- Javert’s obsession with rules and laws. He represents deontological ethics, or rule-based ethics. This kind of ethics is generally less interested in context and more likely to issue universal prescriptions. Javert is so utterly devoted to rules and laws that there is no flexibility, no room for context or situation as he mercilessly pursues Val Jean. What are the upsides of rule-based ethics? What are the downsides?
- Fantine’s story. This is another opportunity to discuss the kinds of desperate decisions people in impoverished situations must make, when they are constrained and don’t have full autonomy. She ultimately becomes a prostitute in order to earn money to keep her child alive. A tragic decision born out of a system where she has no good alternatives and choices. Her agency is limited, and if she obeys the rules (don’t become a prostitute) she and her child will die. Can we blame her for this decision? Did she do the right thing? Again, as feminist and liberationist ethicists would emphasize, context must be taken into account. In her terrible situation, she probably ended up doing the most loving thing she could.
- Val Jean’s decision to reveal himself as the convict and save the man arrested for his crime. I love the song “Who am I?” The last two-thirds of it is classic virtue ethics, which the title of the song points to. Virtue ethics isn’t concerned about rules. Again the main question is not, “What is the rule?” The question is, “What kind of person do I want to be?” His refrain of “Who am I?” focuses on character and integrity, not rules.
- Val Jean’s decision to help Fantine and take care of Cosette. I see this scene and this song, in which he finds Fantine dying, a strong example of care ethics. Javert is obsessed with following the letter of the law and putting Val Jean (and Fantine) behind bars, but Val Jean’s focus is on care, on promising Fantine he’ll take care of her child, on making good on that promise. His morality is centered on doing what Fantine and Cosette need him to do at that moment, and he’s willing to break rules (run from the law) in order to deliver that care.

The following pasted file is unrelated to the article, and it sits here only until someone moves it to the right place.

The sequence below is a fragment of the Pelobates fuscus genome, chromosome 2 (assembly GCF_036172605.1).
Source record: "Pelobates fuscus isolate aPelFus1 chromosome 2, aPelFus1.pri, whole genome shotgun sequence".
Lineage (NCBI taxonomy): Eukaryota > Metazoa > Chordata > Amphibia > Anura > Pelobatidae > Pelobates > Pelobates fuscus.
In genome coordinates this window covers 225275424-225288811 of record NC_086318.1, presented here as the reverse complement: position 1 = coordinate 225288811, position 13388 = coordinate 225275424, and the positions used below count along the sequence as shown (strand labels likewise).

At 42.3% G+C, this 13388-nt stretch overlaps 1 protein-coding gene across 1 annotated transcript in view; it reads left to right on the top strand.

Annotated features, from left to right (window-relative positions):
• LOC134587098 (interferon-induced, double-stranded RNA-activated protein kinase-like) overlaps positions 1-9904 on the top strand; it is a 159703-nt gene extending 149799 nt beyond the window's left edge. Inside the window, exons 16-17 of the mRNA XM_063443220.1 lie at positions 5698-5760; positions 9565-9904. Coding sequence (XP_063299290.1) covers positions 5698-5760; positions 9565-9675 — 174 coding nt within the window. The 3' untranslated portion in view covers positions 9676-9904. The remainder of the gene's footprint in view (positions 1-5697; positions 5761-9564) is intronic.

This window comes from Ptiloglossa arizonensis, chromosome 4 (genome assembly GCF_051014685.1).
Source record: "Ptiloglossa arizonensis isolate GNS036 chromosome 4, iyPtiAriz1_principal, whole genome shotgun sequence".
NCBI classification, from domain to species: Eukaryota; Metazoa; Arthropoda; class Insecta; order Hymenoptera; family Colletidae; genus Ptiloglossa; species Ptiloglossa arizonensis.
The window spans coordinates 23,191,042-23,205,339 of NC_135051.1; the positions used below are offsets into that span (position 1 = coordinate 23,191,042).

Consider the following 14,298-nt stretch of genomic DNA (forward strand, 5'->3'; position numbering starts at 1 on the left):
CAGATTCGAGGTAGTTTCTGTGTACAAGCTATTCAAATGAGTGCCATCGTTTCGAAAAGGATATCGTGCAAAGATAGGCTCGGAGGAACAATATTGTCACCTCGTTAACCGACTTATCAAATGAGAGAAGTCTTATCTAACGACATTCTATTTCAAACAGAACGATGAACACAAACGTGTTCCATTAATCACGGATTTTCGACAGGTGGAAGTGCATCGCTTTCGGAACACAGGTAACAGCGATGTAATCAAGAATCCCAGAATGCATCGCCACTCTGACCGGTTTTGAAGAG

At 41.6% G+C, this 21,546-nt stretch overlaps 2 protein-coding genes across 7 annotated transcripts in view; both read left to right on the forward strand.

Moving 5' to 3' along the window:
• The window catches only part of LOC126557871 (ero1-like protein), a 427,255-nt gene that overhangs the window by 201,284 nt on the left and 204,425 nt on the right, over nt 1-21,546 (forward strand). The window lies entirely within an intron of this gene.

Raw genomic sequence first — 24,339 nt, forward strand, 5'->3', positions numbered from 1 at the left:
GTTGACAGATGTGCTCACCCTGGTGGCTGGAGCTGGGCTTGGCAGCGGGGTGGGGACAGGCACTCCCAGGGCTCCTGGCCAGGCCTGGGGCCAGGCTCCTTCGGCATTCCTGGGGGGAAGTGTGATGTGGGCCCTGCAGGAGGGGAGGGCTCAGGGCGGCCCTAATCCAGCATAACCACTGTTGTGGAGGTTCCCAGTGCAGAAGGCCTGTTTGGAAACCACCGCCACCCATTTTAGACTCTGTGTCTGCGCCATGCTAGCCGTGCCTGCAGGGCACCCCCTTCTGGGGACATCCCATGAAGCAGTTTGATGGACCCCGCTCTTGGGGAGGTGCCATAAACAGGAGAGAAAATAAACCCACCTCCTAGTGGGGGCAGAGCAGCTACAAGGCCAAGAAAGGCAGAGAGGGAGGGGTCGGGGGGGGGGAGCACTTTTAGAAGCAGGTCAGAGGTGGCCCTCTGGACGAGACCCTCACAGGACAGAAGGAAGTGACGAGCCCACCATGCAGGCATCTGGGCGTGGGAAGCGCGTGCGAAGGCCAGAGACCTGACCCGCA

This only covers the first half or so of the movie. We actually watched the whole movie and found many other moral decisions to discuss – Why do people start revolutions? Is violence ever justified? When? Why does Val Jean save Javert? Why does Javert kill himself?
The musical Les Miserables (I’ve never read the book) has always been powerful for me. The messiness of these decisions, the complexity of them, the impoverished context — and throughout, Val Jean’s determination to try to be a good person and make good on the second chance bought for him by the kind priest — have always struck me as profound and deeply interesting. Far more interesting than simplistic commandments and rules that don’t consider context and don’t consider constraints on autonomy, like poverty, sexism, and racism.
I don’t know what kinds of morality my children will ultimately embrace and adopt. But I hope they are moralities that privilege compassion, care, and integrity. May they remember Val Jean and his example as they forge their paths in life.